Does the creditor have to furnish proof that I owe less than a $1000.00 if I do not recall ever having the credit card 6 years ago? 8 Answers as of April 28, 2014

I received a letter from a law firm that stated I was going to be sued for a credit card I do not recall ever having. I asked for them to send proof that I owed it. I was told to send a letter requesting information. Does this seem correct?

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SmithMarco, P.C.
SmithMarco, P.C. | Larry P. Smith
Yes, if you request validation of the debt within 30 days of getting their letter, they have to provide it. But your request must be in writing. Do it. Under the Fair Debt Collection Practices Act, they cannot go on collecting it until they provide you that validation.
Answer Applies to: Illinois
Replied: 4/28/2014
The Law Office of Darren Aronow, PC
The Law Office of Darren Aronow, PC | Darren Aronow
Yes, once you send them a written letter, you also have documentation that you tried to get information if you were to go to court with this.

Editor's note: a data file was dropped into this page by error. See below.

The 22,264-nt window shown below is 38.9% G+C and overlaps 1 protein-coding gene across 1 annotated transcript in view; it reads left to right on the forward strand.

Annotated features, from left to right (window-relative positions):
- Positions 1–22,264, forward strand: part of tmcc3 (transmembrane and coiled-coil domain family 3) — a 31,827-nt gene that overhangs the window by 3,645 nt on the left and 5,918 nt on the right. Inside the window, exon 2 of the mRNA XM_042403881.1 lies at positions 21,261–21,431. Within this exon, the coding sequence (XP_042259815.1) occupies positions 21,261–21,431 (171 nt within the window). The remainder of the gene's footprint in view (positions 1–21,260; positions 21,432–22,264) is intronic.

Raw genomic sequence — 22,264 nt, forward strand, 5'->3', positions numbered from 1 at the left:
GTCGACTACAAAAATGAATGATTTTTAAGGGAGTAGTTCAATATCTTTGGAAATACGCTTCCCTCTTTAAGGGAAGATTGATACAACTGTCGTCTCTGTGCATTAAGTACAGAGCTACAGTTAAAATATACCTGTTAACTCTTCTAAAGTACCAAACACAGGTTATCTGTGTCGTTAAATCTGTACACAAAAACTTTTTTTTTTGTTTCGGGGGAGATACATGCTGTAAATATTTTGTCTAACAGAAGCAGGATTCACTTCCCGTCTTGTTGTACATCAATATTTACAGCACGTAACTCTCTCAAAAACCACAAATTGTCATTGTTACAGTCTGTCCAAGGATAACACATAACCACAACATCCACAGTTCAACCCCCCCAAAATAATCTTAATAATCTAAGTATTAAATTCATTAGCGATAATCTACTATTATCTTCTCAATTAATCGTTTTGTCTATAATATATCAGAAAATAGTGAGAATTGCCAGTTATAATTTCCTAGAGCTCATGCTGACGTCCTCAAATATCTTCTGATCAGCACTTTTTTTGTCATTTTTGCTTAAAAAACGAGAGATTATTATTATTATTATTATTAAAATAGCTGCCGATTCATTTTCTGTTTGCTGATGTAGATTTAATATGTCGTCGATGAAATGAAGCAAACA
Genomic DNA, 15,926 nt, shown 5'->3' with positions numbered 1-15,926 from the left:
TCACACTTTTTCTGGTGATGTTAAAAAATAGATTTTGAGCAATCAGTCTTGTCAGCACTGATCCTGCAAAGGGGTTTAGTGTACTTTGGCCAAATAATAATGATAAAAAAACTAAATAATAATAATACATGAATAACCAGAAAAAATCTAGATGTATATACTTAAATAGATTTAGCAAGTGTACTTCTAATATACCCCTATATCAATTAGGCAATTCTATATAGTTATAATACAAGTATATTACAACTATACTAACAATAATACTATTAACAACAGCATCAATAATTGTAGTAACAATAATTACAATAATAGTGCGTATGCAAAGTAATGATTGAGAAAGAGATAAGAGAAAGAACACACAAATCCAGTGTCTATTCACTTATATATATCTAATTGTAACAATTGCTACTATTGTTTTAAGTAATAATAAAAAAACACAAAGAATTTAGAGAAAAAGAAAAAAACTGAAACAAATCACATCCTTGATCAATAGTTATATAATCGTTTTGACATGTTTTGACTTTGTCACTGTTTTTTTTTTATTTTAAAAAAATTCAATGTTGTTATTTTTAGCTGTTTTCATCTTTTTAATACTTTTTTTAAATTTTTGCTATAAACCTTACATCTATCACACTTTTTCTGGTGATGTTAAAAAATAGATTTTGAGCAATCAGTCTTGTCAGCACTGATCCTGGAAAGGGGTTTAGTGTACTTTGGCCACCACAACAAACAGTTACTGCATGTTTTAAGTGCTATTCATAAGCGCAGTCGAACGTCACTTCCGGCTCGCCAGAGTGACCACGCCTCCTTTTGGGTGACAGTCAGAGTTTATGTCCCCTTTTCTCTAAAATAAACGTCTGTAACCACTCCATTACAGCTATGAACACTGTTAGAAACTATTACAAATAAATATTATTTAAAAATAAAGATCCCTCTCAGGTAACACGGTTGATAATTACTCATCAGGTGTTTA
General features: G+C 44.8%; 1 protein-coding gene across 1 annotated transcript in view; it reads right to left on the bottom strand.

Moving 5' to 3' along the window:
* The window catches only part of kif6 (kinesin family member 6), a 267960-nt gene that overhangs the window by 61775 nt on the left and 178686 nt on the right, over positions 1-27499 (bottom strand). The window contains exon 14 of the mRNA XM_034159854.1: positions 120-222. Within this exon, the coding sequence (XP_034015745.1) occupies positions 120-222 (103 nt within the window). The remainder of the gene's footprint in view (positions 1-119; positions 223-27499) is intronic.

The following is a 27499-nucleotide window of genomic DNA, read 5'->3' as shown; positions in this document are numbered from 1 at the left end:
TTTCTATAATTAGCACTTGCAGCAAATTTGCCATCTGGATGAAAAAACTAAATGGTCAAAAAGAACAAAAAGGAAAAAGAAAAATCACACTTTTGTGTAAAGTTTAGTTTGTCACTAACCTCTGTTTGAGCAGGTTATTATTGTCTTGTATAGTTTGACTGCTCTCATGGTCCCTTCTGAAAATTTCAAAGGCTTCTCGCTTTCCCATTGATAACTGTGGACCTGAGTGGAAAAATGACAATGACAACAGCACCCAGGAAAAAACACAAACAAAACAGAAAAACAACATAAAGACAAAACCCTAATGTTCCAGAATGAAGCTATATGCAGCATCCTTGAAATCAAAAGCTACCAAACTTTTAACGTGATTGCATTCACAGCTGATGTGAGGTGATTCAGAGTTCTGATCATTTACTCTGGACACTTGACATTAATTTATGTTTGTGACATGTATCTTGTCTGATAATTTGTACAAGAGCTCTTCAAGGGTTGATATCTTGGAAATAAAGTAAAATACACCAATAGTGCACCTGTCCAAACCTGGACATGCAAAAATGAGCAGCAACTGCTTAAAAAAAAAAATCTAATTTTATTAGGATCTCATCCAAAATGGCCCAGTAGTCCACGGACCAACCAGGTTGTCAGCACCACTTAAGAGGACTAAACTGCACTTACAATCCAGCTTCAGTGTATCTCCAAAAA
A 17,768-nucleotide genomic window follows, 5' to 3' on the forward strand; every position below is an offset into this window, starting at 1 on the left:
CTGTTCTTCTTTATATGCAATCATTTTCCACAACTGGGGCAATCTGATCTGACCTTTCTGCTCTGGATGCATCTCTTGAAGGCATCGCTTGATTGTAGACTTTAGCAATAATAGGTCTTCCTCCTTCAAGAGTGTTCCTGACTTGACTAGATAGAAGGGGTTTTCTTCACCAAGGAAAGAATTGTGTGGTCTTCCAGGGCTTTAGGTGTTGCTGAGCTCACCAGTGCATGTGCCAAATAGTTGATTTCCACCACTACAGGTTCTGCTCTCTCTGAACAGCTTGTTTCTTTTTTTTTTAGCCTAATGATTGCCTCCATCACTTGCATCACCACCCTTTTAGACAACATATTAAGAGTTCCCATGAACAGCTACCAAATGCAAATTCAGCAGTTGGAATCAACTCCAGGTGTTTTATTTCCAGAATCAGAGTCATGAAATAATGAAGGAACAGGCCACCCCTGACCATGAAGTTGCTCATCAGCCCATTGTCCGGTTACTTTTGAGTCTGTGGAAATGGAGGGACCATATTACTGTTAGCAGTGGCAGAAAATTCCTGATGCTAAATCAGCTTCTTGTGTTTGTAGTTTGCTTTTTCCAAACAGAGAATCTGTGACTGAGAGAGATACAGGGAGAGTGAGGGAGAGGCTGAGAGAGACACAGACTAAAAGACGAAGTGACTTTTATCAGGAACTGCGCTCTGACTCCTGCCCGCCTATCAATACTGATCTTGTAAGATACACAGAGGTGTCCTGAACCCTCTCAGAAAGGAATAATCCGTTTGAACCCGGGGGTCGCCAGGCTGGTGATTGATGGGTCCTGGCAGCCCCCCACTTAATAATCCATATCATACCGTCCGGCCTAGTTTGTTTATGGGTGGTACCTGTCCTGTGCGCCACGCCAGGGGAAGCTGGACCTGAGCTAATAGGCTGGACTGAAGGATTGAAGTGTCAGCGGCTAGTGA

Answer Applies to: New York
Replied: 4/28/2014
John Ceci PLLC
John Ceci PLLC | John Ceci
I am not sure what you mean by correct. Debt collectors have their own procedures. You have already told the law firm that you don't think you owe the money. If they really think you owe it then either you pay it or wait and see if they sue you. If they do sue you, they have to prove that you actually owe the debt, the amount of the debt and that they have sued you within the applicable statute of limitations. Also, you should also check your credit report to see what's on it.
Answer Applies to: Michigan
Replied: 4/25/2014
James T. Weiner & Associates, P.C.
James T. Weiner & Associates, P.C. | James T. Weiner
Yes.. According to the FEDERAL FAIR DEBT COLLECTION ACT you must respond in writing denying that you owe anything and they then have a legal duty to verify the debt. If you cannot identify the debt and do not believe you owe it, or most importantly that it might be identity fraud.. you have some options. For instance if you believe its identity fraud and you make a police report (against an unknown fraudster) they have to show you the ORIGIONAL documents for showing your signature to prove that it was you that incurred the debt (but if you knowingly make a fraudulent police report you can get in criminal trouble).
Answer Applies to: Michigan
Replied: 4/25/2014
Requesting information is not an admission of liability. You should be careful not to make ANY admissions, and ask for copies of the credit card application and all statements from the alleged opening of the "account".
Answer Applies to: Ohio
Replied: 4/25/2014
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